Schlumberger (SLB ) hasn't participated much in the oil-and-gas stock rally, because events such as hurricanes in the Gulf of Mexico and problems in Venezuela and Russia crimped earnings. But to Sarat Sethi at investment boutique Douglas C. Lane, Schlumberger is still the best energy bet. The spike in crude oil prices has stimulated drilling, boosting demand for its services, including seismic surveys and well completions. In the next couple of years, much of the spending on exploration, says Sethi, will be directed toward offshore and international projects, mainly in deepwater -- where Schlumberger is "extremely strong."

Not only are the big oil companies spending again to find oil, but state-owned oil companies, especially in India and Mexico, are also increasing their exploration budgets, notes Sethi. Schlumberger has strong ties with many such state-run enterprises, he adds. Brad Handler of Wachovia Securities, who rates the stock "outperform," notes that the company leads peers in international exposure, with 70% of its revenues derived outside North America. In 2001, Schlumberger shifted strategy to provide integrated oil-field services; in 2003, it sold its noncore assets, including its semiconductor testing unit. With a renewed focus on driving up earnings, says Sethi, he expects "some upside surprises to its earnings." That, he adds, should fetch a "premium valuation" for Schlumberger as a growth stock.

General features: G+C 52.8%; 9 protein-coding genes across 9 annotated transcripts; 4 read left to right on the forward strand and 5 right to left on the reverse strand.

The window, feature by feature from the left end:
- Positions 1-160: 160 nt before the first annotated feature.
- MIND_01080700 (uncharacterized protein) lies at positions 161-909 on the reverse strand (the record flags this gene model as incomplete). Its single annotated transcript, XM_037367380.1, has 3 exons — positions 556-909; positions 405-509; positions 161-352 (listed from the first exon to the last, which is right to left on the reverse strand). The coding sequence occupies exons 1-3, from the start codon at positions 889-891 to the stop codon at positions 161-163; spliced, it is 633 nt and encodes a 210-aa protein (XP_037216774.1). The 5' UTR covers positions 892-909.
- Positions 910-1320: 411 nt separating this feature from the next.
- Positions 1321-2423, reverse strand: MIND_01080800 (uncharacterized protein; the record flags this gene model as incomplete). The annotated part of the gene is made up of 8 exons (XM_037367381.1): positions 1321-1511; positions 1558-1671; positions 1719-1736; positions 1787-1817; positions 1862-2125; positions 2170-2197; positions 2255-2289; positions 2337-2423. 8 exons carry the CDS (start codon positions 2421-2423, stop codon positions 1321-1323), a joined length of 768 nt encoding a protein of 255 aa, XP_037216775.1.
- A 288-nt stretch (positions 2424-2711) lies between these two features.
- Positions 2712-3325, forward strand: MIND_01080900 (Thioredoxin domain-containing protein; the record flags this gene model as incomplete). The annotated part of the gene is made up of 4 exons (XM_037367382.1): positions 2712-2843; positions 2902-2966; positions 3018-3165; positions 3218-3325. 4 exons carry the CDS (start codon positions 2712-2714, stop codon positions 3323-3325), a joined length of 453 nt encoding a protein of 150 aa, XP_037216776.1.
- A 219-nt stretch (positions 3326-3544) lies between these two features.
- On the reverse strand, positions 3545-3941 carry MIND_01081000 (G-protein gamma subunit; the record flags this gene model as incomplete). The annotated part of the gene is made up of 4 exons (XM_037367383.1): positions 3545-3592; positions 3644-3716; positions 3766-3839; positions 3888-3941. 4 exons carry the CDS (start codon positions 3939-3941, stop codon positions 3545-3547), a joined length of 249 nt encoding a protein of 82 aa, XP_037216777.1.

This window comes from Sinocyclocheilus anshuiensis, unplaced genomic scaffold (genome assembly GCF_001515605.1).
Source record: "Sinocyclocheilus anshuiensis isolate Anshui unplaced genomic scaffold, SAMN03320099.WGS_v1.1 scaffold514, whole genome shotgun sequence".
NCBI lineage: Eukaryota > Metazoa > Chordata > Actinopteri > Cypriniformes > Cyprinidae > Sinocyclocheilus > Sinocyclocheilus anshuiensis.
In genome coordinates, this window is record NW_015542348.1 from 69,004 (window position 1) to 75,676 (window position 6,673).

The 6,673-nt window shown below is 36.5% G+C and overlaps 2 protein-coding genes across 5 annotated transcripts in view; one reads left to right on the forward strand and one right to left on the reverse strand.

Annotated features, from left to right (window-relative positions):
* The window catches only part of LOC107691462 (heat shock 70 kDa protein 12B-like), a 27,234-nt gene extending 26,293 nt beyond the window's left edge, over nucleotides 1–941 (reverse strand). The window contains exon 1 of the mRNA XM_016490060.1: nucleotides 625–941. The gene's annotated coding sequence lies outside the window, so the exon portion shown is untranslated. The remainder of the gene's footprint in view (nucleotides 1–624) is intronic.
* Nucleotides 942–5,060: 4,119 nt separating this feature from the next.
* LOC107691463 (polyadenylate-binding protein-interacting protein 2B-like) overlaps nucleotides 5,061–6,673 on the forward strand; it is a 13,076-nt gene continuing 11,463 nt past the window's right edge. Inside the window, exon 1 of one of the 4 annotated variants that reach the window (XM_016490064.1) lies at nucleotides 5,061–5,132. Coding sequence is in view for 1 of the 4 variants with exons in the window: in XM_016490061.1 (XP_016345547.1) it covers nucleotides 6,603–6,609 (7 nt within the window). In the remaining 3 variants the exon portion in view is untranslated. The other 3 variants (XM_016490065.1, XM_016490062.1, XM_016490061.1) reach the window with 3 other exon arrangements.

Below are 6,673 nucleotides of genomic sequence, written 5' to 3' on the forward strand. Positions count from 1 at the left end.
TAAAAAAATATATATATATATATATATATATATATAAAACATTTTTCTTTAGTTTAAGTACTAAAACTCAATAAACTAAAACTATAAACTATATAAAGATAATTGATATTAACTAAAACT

Trading at 64 -- up from 55 in May -- the stock should hit 75 to 80 in a year, predicts Sethi, based on his 2005 earnings forecast of $2.75 a share, on sales of $12.9 billion, and $3.35 in 2006 on $14.1 billion, up from $2.10 in 2004.

Note: Unless otherwise noted, neither the sources cited in Inside Wall Street nor their firms hold positions in the stocks under discussion. Similarly, they have no investment banking or other financial relationships with them.

By Gene G. Marcial

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